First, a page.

CDC: New findings support Zika virus link to birth defect

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The head of the CDC announced new findings Wednesday that further support the connection between Zika and a serious birth defect called microcephaly. (WPVI)

The head of the CDC announced new findings Wednesday that further support the connection between Zika and a serious birth defect called microcephaly - babies born with abnormally small heads and affected brain development.

Researchers identified markers of the virus in two babies who died of the condition in Brazil.

"This is the strongest evidence to date that Zika is the cause of microcephaly, but it's still not definitive," said CDC Director Dr. Tom Frieden.

Protecting pregnant women remains the top priority.

There are now 66 cases of Zika virus in the United States, including two women in Pennsylvania and one in Delaware.

All but one of the total cases were acquired outside the U.S in areas where the virus is spreading.

Health officials in Pennsylvania say the women had mild symptoms. They have not released if either was pregnant.

In Delaware, it's confirmed the woman infected is not pregnant.

Zika is predominantly spread through mosquitoes. The type which carries the virus is not common in our area, but is found in other parts of the country.

Another type of mosquito has the potential to carry the virus, but, so far, that has not been found.

Once spring hits, local health officials say they'll be on alert.

"We will be looking to see if there is any transmission of this virus during our mosquito season here in Delaware," said Dr. Karyl Rattay, Delaware Division of Public Health.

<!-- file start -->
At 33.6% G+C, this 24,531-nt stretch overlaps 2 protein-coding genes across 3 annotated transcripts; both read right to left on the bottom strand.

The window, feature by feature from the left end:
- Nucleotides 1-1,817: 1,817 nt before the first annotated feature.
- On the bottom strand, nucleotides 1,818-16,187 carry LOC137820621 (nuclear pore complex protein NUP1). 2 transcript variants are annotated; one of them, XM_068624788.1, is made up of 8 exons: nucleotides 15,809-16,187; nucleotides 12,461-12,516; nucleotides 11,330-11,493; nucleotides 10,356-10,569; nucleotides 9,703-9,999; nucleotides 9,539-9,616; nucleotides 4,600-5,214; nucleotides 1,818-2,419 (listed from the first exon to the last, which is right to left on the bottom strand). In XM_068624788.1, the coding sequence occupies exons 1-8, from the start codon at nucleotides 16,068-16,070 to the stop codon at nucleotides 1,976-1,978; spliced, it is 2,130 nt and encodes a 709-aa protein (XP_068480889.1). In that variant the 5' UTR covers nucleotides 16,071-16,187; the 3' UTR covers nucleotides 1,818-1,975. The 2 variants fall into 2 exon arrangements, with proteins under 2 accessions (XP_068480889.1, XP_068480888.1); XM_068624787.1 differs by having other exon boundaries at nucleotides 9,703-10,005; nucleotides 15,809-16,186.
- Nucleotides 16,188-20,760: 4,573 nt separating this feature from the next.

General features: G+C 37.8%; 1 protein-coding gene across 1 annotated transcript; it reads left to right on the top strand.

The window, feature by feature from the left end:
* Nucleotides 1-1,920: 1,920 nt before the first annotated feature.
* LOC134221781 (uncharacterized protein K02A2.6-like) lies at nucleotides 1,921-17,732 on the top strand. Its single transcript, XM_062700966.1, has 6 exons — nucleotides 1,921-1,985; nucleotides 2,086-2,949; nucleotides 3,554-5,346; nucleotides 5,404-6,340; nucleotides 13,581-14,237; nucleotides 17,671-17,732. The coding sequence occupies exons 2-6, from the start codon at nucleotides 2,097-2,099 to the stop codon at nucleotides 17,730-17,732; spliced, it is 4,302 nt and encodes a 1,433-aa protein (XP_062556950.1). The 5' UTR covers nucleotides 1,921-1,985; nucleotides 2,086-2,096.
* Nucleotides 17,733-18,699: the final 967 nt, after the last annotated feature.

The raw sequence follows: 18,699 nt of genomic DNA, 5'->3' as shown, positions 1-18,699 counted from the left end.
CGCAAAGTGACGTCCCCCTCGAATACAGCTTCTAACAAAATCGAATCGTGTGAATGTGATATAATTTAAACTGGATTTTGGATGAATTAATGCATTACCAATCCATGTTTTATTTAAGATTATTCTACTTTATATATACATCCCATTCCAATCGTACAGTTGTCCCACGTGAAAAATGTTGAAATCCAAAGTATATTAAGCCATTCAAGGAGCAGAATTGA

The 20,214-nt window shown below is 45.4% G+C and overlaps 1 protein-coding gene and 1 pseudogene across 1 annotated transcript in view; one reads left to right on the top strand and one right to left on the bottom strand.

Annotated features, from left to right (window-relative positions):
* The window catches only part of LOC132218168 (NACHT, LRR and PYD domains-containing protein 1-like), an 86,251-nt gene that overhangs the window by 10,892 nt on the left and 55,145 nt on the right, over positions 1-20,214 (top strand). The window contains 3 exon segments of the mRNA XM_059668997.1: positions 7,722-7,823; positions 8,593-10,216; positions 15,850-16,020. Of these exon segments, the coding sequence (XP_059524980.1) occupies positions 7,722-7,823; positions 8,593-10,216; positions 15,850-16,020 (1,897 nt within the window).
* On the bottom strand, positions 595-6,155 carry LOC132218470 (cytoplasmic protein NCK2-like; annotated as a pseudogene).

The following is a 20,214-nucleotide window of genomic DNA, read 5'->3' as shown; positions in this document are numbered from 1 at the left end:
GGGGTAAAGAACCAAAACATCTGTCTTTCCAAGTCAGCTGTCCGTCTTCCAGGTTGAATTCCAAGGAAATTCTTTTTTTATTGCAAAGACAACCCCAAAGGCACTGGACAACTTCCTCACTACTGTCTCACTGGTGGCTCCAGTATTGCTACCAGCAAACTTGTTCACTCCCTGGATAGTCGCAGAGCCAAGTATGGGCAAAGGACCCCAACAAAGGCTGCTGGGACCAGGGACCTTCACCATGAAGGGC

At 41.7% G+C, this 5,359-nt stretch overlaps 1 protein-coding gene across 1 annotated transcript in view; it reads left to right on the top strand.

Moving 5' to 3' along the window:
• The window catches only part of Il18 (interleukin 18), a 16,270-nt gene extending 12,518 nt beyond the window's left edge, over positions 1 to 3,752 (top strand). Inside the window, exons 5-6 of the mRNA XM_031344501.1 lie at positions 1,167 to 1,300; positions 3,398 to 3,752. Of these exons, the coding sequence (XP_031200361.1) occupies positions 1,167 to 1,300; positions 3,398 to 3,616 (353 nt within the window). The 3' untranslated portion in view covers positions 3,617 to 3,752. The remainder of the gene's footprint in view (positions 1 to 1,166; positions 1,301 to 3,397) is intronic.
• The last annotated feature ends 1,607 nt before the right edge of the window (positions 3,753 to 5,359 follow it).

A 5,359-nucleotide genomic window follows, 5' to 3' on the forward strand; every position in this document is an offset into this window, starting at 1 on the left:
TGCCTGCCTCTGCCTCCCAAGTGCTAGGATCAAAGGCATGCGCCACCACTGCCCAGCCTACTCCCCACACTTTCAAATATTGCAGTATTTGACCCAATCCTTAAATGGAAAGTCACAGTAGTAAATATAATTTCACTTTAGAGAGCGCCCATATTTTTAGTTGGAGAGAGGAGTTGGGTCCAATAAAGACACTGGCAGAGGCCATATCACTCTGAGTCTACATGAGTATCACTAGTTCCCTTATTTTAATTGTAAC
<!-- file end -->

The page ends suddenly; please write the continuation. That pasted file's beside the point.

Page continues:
At hearings today on Capitol Hill, Dr. Freiden said, "We are quite literally discovering new things about Zika every single day."

Frieden and Dr. Anthony Fauci of the National Institute of Allergy and Infectious Disease told a congressional subcommittee there are reports the Aedes Aegypti mosquito which carries Zika virus is resistant to some insecticides.

Tests are underway in Puerto Rico to determine which products work and which don't.

There is hope that the biological control agent Bti, Bacillus thuringiensis serotype israelensis, may be successful in killing the mosquito larva.

Bti is a bacteria which is harmless to people, pets, and birds.

They said controlling Aedes egyptyi mosquitoes with conventional methods is difficult.

Outdoor spraying doesn't work very well.

The insect bites indoors, and can hide in closets or under tables for long periods.

One mosquito can also bite 4 or 5 people for one blood meal, infecting more people than mosquitoes common in our area.

Dr. Frieden said his agency is looking at "targeted indoor spraying," a technique which Australia has used.

Another question to be answered is the role malnutrition and poverty may play in microcephaly.

Mother's nutrition is an important factor in neural and brain development in developing fetuses.
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